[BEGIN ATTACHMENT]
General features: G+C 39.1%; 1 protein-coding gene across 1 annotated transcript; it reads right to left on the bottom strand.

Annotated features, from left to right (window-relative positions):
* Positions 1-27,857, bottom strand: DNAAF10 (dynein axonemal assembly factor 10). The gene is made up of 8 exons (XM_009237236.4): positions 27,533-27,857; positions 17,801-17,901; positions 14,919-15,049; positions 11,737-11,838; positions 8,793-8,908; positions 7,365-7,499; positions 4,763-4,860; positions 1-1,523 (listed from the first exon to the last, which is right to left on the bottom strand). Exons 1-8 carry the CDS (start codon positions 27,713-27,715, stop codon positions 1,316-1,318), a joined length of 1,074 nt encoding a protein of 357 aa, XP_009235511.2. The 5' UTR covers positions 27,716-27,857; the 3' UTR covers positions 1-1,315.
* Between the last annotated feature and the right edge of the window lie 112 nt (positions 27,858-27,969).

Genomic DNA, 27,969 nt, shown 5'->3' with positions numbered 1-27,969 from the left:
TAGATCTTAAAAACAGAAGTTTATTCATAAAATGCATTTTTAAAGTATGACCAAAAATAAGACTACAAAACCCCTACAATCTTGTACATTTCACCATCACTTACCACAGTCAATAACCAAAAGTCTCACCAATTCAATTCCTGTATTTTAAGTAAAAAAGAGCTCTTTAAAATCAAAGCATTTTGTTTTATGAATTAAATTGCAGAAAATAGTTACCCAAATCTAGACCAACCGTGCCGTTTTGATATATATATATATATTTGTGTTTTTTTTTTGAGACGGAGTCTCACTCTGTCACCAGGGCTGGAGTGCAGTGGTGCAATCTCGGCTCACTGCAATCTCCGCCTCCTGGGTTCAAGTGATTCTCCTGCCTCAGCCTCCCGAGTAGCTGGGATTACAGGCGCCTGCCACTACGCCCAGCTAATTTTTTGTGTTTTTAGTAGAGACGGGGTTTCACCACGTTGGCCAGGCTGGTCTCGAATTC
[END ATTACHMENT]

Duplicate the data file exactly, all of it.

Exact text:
General features: G+C 39.1%; 1 protein-coding gene across 1 annotated transcript; it reads right to left on the bottom strand.

Annotated features, from left to right (window-relative positions):
* Positions 1-27,857, bottom strand: DNAAF10 (dynein axonemal assembly factor 10). The gene is made up of 8 exons (XM_009237236.4): positions 27,533-27,857; positions 17,801-17,901; positions 14,919-15,049; positions 11,737-11,838; positions 8,793-8,908; positions 7,365-7,499; positions 4,763-4,860; positions 1-1,523 (listed from the first exon to the last, which is right to left on the bottom strand). Exons 1-8 carry the CDS (start codon positions 27,713-27,715, stop codon positions 1,316-1,318), a joined length of 1,074 nt encoding a protein of 357 aa, XP_009235511.2. The 5' UTR covers positions 27,716-27,857; the 3' UTR covers positions 1-1,315.
* Between the last annotated feature and the right edge of the window lie 112 nt (positions 27,858-27,969).

Genomic DNA, 27,969 nt, shown 5'->3' with positions numbered 1-27,969 from the left:
TAGATCTTAAAAACAGAAGTTTATTCATAAAATGCATTTTTAAAGTATGACCAAAAATAAGACTACAAAACCCCTACAATCTTGTACATTTCACCATCACTTACCACAGTCAATAACCAAAAGTCTCACCAATTCAATTCCTGTATTTTAAGTAAAAAAGAGCTCTTTAAAATCAAAGCATTTTGTTTTATGAATTAAATTGCAGAAAATAGTTACCCAAATCTAGACCAACCGTGCCGTTTTGATATATATATATATATTTGTGTTTTTTTTTTGAGACGGAGTCTCACTCTGTCACCAGGGCTGGAGTGCAGTGGTGCAATCTCGGCTCACTGCAATCTCCGCCTCCTGGGTTCAAGTGATTCTCCTGCCTCAGCCTCCCGAGTAGCTGGGATTACAGGCGCCTGCCACTACGCCCAGCTAATTTTTTGTGTTTTTAGTAGAGACGGGGTTTCACCACGTTGGCCAGGCTGGTCTCGAATTC